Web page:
But we can’t go so far as to insist that Ephesians 4:11–12 (or Acts, for that matter) is giving us a detailed blueprint with a set structure for how our churches must be organised today. Some people do, in fact, do this: they treat verse 11 as a direct blueprint for today, and insist that we must replicate all of the “offices” described here, including apostles and prophets. This is called “fivefold ministry teaching” and it is central to what has become known as the “New Apostolic Reformation”. But this is simply not what Paul is saying here. He’s describing what Christ did, not giving us instructions for what we must do today. If we start to treat this passage as a blueprint with instructions for today, we can end up (wrongly) using God’s word to back up our own human inventions and authority structures, with (unsurprisingly) disastrous results.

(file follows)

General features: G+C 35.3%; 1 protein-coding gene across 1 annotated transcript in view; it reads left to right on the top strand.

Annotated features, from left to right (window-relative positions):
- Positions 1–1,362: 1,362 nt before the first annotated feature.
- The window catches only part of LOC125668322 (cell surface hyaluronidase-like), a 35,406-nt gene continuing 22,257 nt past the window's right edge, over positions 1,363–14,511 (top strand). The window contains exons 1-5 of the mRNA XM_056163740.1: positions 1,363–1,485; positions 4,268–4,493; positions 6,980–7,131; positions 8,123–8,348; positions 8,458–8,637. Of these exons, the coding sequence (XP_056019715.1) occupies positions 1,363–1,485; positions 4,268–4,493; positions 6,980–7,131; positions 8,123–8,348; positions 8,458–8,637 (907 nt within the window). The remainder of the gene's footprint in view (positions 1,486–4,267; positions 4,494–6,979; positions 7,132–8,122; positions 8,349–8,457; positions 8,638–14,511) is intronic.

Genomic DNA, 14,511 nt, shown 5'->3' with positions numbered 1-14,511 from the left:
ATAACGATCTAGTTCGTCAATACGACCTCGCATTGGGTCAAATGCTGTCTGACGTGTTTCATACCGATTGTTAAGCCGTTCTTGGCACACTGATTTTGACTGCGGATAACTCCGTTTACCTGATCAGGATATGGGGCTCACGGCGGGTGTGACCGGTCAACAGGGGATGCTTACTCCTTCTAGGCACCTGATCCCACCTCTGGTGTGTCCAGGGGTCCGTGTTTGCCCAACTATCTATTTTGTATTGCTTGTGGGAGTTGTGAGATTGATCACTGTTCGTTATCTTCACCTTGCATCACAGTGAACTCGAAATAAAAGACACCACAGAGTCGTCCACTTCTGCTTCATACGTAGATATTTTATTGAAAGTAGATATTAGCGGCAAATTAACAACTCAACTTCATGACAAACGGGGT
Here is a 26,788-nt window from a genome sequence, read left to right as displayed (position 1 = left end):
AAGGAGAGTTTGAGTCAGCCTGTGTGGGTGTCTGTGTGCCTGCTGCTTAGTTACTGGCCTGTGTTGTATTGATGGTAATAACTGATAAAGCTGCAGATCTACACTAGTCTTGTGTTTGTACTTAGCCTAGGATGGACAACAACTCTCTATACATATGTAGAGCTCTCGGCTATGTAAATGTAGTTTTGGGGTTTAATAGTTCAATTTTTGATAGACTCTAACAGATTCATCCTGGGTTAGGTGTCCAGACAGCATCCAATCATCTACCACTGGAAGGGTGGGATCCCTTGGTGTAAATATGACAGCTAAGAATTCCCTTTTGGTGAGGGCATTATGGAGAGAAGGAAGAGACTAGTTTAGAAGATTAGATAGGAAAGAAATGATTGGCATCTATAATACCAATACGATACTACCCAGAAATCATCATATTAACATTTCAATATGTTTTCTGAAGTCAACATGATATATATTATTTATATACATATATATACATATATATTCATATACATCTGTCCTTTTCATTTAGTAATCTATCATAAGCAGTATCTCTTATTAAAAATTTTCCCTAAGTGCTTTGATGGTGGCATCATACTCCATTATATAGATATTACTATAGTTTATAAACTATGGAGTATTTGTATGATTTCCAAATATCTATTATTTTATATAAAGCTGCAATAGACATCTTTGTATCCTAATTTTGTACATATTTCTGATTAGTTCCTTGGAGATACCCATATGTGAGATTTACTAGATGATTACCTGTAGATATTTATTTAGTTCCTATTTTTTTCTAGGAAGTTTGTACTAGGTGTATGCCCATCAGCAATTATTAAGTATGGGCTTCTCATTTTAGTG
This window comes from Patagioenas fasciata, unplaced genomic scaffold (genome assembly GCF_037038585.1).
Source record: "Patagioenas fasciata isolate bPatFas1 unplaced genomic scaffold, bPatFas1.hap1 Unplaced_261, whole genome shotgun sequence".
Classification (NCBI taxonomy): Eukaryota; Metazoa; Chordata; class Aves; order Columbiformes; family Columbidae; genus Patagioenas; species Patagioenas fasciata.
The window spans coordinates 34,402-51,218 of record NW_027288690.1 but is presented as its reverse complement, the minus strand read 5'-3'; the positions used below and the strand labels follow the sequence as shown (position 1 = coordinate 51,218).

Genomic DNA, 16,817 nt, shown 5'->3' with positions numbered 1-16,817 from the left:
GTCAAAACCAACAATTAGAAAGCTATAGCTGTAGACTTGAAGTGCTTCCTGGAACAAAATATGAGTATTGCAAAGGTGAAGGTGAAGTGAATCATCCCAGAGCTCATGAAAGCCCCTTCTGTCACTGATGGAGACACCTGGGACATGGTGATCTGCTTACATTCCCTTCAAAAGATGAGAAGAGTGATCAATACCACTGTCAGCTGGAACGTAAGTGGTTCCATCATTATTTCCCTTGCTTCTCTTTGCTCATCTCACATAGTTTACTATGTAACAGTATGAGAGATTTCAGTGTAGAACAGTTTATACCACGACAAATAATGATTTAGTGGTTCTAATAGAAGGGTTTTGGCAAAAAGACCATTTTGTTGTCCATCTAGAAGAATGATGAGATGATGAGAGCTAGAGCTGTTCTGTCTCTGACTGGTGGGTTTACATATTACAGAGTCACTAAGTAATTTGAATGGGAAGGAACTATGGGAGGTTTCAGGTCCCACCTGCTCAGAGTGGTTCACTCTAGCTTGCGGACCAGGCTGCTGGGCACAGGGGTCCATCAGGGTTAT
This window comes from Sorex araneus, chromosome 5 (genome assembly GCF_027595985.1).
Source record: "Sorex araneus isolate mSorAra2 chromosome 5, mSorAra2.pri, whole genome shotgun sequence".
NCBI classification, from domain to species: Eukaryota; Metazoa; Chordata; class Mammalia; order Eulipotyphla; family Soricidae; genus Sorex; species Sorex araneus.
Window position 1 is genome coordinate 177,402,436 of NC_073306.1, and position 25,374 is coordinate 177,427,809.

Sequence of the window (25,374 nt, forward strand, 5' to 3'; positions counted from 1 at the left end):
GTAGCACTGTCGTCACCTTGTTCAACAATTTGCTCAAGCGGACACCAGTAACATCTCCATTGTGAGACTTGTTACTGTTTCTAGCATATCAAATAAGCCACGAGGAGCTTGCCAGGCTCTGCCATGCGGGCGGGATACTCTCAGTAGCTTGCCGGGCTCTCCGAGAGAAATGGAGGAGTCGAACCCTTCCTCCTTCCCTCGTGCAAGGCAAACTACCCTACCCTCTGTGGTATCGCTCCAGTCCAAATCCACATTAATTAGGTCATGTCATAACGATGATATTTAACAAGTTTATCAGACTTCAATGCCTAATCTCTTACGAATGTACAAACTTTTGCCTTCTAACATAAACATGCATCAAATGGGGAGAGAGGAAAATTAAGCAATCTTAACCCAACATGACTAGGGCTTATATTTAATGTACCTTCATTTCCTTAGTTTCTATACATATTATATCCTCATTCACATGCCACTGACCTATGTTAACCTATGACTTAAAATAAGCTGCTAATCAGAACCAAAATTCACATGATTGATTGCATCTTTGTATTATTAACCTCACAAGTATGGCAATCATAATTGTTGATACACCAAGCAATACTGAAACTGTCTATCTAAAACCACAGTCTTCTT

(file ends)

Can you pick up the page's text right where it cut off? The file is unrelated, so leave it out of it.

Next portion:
Sometimes, people take these verses more as a loose schematic for what Christian ministry should look like: a leadership team with people having different responsibilities working together to enable various kinds of service in the church. Now, of course, as we’ve seen from other places in the New Testament, Christ did continue to provide for his people through leaders (often called “elders” or “overseers”). And in other parts of the Bible, we see examples of what we might call “team ministry”. In Paul’s letter to the Romans, he has quite a lot to say about the way he worked with various people in ministry teams (e.g. Romans 16:1–16). In Philippians, Paul talks about how the church is working with him in his gospel ministry (e.g. Philippians 1). So we can see more generally from the Bible that ministry leadership does very often happen in teams of people with different gifts, and this ministry does involve equipping and training others for sharing the gospel and loving one another. And so it may well be right and wise, under God and in light of his word, to do the same. However, we need to remember that this is not the primary purpose for what Paul is saying here in Ephesians 4:11–12. And so we need to be careful about loading all of our godly wisdom about church structure into this one verse, as if this verse is giving us a detailed blueprint that is the key to everything else (which it isn’t). The point about team ministry is important, but it doesn’t come just from Ephesians 4:11–12. It comes from reading the whole Bible in light of God’s purposes and plans.